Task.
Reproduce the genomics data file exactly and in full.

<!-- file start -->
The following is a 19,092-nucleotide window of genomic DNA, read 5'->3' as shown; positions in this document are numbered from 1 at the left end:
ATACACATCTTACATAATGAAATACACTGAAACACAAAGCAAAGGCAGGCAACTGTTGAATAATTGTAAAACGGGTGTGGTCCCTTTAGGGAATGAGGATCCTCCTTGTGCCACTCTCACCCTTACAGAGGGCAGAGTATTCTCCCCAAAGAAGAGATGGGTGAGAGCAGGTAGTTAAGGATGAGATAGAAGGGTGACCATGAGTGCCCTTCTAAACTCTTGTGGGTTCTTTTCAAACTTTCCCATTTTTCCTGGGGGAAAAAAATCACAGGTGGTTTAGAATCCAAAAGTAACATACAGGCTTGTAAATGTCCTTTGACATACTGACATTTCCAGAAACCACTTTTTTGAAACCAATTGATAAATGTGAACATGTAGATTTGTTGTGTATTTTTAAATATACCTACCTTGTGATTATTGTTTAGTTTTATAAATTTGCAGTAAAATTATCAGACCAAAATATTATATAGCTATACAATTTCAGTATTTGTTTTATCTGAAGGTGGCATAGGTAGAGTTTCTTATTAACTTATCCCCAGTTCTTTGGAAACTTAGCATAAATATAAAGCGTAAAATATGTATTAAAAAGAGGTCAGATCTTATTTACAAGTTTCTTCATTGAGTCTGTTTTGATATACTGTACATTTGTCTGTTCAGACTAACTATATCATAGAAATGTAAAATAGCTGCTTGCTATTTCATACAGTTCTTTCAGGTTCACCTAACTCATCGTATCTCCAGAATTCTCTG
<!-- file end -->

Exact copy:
The following is a 19,092-nucleotide window of genomic DNA, read 5'->3' as shown; positions in this document are numbered from 1 at the left end:
ATACACATCTTACATAATGAAATACACTGAAACACAAAGCAAAGGCAGGCAACTGTTGAATAATTGTAAAACGGGTGTGGTCCCTTTAGGGAATGAGGATCCTCCTTGTGCCACTCTCACCCTTACAGAGGGCAGAGTATTCTCCCCAAAGAAGAGATGGGTGAGAGCAGGTAGTTAAGGATGAGATAGAAGGGTGACCATGAGTGCCCTTCTAAACTCTTGTGGGTTCTTTTCAAACTTTCCCATTTTTCCTGGGGGAAAAAAATCACAGGTGGTTTAGAATCCAAAAGTAACATACAGGCTTGTAAATGTCCTTTGACATACTGACATTTCCAGAAACCACTTTTTTGAAACCAATTGATAAATGTGAACATGTAGATTTGTTGTGTATTTTTAAATATACCTACCTTGTGATTATTGTTTAGTTTTATAAATTTGCAGTAAAATTATCAGACCAAAATATTATATAGCTATACAATTTCAGTATTTGTTTTATCTGAAGGTGGCATAGGTAGAGTTTCTTATTAACTTATCCCCAGTTCTTTGGAAACTTAGCATAAATATAAAGCGTAAAATATGTATTAAAAAGAGGTCAGATCTTATTTACAAGTTTCTTCATTGAGTCTGTTTTGATATACTGTACATTTGTCTGTTCAGACTAACTATATCATAGAAATGTAAAATAGCTGCTTGCTATTTCATACAGTTCTTTCAGGTTCACCTAACTCATCGTATCTCCAGAATTCTCTG